Male – onset of BEB when in early 60’s perhaps even before
I had pulled into a slip lane ready to turn left. There was only one car in front of me, and when it started to move, I started to roll forward, but as I did so I shut my eyes. Bang. I had run into the rear of the car in front of me.
At the time I had been receiving IPL (Intense Pulsed Light) for dry eyes and when I told my optometrist about the accident he asked why I closed my eyes. “That’s why I’m here,” was my response. He didn’t have anything to say about what had become a serious concern because like so many other experts I had spoken with, he believed my problem was dry eyes.
The IPL didn’t stop me blinking or involuntarily closing my eyes. I had a feeling that maybe this was not about dry eyes, but that something else was happening. I had tried every other kind of treatment for dry eyes, including warm eye washes, baby shampoo, multiple eye drops and vitamins. Nothing made any difference. I even saw a skin specialist because my GP thought that may be a solution. The skin specialist sent me to an ophthalmologist who, in time, undertook a blepharoplasty operation, removing some of the excess fat from my eyelids.
I discovered that when I talked or sang or hummed my eyes didn’t seem to blink as much, and sunglasses helped to overcome the glare that contributed to the problem.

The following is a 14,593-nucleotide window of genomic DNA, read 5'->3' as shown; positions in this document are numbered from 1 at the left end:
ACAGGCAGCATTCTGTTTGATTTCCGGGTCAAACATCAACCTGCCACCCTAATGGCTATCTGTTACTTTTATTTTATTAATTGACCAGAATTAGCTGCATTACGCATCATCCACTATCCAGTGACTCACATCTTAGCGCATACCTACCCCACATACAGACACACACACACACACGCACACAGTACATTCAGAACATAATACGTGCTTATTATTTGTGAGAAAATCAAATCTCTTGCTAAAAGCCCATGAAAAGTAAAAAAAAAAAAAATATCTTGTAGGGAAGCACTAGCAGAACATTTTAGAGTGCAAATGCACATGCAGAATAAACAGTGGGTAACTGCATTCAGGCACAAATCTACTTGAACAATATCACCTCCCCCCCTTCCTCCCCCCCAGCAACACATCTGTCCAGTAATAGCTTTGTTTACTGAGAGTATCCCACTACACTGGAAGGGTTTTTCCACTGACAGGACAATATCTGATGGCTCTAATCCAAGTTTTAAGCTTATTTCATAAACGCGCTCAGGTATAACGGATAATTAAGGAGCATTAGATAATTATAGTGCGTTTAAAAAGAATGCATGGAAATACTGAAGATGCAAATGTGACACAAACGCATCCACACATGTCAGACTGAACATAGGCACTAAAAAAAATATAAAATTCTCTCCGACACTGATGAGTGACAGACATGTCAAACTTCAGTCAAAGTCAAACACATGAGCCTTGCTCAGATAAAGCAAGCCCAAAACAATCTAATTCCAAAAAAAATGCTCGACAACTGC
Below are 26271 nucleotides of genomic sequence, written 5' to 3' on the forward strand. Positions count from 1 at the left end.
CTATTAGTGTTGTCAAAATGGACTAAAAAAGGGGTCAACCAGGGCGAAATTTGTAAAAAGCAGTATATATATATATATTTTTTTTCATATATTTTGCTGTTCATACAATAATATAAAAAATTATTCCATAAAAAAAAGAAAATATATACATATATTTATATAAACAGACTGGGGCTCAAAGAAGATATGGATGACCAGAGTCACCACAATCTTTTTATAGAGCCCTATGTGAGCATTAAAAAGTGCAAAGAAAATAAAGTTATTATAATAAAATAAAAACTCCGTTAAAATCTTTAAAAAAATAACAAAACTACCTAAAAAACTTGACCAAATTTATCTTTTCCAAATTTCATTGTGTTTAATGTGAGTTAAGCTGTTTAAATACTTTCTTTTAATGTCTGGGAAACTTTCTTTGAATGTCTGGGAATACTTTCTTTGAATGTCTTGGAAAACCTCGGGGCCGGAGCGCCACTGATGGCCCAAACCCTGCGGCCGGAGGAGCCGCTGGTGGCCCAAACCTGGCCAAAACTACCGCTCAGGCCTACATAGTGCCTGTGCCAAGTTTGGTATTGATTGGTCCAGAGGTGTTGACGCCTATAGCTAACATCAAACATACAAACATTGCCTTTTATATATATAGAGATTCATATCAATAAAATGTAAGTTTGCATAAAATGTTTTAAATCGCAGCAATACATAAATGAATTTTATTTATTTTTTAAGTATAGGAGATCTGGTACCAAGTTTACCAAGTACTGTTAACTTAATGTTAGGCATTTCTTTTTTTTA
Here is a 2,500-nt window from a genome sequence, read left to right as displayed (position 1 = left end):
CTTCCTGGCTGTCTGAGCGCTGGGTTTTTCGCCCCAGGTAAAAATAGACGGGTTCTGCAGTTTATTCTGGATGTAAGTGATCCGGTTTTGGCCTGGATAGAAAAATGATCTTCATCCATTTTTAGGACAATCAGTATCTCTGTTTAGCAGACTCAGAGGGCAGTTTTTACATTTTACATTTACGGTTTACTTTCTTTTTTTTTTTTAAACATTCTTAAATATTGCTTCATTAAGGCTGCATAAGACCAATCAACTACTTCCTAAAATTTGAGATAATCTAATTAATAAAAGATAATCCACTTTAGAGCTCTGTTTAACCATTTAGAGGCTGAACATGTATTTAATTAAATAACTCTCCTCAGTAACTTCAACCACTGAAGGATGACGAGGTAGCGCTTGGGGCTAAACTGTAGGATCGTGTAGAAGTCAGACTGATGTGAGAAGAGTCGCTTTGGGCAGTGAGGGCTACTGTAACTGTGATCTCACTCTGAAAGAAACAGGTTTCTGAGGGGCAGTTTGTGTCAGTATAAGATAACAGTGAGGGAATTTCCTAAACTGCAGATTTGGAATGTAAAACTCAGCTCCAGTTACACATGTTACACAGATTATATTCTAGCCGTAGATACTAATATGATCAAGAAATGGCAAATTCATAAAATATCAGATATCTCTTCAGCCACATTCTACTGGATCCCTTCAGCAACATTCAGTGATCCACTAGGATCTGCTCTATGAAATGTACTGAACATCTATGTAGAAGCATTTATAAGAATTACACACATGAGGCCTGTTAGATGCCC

I was undertaking some studies in the area of professional supervision and was required to video one of my supervision sessions. I was horrified to see myself and to observe the way I was blinking, so when I began supervision or counseling I would always alert people to my condition so they wouldn’t think I was going to sleep while they were talking.
Finally, I decided to ask Dr Google. I described my symptoms in various ways and was surprised to find I wasn’t alone. Eventually the search led me to the site of Blepharospasm Australia (www.beb.org.au) where I read stories that were similar to mine.Surprisingly, the website referred to people who, like me, had been told their problem was dry eyes, but discovered their condition was described as Benign Essential Blepharospasm (BEB). Blepharo comes from the Greek word for eyelid and spasm is an involuntary muscle contraction.
A number of doctors were listed, and I contacted one of them on the off-chance that he may have a solution to my problem. It turned out that the main treatment was the injection of botulinum toxin into the eyelids and I commenced treatment.
After more than 12 months of receiving this treatment every three months I am delighted to report that my life has been returned, in large, to normal. I still blink, but the condition is now under control. One of the highlights was attending a Christmas event in Perth of Blepharospasm Australia where I discovered a group of people who blinked just like me.
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